Feminist Reader #2 – F. Poullain de la Barre “On Equality of the Two Sexes”
This column focuses on commentary focused on feminist texts, starting with documents from the Middle Ages all the way to contemporary writings. Here’s the second one…
F. Poullain de la Barre – “On Equality of the Two Sexes”
De la Barre’s treatise stands out as both an early for equal opportunity and “environment” for women (such as allowing them to study) and as a radical proposition coming from a male author nonetheless. The latter point shouldn’t be as celebrated as the arguments made in the text themselves, which are succinct, brilliant, and constructed in such a Cartesian fashion that most people who believe in reason could have little ammunition with which to counter.
De la Barre’s initial exploration of the mind as a sexless element of humanity sets the tone and the foundation for the rest of his argument. In a way, his point can be summarized for what we would call nowadays an “equal playing field” for both sexes—mainly in education and social status. After all, only when reproduction is concerned does sex matter, De la Barre suggests.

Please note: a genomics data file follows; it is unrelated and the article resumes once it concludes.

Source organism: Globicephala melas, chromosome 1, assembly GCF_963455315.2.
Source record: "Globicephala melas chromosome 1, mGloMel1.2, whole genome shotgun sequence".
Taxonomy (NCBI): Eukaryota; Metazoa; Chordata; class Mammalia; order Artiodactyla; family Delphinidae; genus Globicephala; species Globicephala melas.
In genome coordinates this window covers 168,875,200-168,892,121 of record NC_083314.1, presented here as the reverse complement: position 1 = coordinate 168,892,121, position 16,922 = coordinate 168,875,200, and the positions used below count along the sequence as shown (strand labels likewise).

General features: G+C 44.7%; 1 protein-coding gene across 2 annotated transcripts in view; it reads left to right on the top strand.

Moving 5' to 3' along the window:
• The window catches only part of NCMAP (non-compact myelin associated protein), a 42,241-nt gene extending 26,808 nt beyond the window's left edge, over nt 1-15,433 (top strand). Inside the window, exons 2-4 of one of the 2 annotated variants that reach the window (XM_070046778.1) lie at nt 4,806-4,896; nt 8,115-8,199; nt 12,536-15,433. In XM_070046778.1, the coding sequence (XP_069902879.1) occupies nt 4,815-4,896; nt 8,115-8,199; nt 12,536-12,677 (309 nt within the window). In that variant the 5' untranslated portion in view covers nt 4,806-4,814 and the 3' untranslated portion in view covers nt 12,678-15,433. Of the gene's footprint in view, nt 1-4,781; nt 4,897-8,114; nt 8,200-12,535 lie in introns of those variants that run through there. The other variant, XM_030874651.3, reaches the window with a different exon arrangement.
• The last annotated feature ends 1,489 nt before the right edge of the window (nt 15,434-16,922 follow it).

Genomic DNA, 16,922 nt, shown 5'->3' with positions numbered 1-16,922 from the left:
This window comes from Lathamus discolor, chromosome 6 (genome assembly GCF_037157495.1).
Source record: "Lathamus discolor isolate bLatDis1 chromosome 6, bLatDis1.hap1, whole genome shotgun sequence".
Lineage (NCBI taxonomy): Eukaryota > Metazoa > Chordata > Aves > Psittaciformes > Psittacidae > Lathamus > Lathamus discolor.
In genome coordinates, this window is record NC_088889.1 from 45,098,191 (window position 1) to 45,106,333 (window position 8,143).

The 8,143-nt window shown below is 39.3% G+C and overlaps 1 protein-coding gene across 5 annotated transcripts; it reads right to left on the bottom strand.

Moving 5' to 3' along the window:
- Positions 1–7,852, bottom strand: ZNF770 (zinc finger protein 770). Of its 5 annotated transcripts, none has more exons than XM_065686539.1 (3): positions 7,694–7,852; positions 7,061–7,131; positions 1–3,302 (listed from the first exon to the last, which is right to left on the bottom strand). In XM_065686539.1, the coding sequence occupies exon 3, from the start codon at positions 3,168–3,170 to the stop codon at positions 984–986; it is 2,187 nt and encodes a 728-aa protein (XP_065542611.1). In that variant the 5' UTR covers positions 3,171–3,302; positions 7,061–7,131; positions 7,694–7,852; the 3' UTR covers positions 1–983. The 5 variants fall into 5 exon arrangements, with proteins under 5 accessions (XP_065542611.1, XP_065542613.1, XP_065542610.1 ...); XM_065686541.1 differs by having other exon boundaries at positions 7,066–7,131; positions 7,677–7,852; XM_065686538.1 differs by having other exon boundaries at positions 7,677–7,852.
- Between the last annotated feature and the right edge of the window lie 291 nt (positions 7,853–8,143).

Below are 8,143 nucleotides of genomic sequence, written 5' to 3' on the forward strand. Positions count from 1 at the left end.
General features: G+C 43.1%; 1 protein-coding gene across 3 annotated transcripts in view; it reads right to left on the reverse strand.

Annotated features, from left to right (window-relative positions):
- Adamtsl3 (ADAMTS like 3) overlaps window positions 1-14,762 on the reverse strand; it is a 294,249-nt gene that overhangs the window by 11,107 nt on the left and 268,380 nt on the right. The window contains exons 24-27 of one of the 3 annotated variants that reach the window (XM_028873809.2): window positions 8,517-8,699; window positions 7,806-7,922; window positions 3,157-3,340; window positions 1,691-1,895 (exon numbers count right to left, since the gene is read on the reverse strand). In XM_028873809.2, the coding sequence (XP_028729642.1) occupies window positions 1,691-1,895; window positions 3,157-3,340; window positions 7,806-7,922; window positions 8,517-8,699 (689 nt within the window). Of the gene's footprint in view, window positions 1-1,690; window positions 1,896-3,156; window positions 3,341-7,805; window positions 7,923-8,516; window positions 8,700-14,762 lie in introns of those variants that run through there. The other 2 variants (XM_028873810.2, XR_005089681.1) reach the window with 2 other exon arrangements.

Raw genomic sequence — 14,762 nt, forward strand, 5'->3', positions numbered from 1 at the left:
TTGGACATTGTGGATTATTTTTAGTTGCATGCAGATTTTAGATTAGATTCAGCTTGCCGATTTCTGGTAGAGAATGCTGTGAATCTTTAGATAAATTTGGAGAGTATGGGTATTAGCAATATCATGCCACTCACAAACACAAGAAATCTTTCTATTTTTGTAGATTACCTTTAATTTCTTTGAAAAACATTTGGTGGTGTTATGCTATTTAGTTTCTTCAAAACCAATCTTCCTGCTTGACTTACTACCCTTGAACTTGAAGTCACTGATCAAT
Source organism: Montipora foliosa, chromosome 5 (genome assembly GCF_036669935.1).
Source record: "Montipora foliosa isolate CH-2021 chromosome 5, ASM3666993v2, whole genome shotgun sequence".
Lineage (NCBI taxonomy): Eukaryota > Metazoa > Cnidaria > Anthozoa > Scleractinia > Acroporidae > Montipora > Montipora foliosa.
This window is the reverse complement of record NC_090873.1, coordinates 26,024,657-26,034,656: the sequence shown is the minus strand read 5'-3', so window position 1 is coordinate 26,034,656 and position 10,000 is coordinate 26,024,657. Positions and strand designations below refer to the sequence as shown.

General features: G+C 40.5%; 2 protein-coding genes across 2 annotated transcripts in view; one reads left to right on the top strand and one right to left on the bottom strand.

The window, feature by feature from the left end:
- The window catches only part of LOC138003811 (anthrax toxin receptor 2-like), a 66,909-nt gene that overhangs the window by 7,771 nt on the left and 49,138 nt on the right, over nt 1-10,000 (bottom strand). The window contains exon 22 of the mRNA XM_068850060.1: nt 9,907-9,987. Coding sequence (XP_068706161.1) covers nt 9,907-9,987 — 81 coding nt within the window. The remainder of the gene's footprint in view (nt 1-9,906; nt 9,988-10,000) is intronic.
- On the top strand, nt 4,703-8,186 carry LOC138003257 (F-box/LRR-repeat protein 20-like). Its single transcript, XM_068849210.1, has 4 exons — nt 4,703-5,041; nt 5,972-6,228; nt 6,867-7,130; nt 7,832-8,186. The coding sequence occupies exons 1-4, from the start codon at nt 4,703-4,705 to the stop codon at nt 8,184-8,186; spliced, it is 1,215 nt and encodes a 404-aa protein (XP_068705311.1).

Ultimately, even though the mind is sexless, people use language to adjudicate a sex to it, thus casting judgment and perpetuating wrongful myths. “Effeminate,” “manly,” “hit like a girl,” “dress like a woman,” “man up,” and plenty of others are contemporary (if not timeless) examples of how language has been enthrone one sex and denigrate the other by connotation.
Perhaps it’s time to start rethinking our language at a personal level in order to use its power better.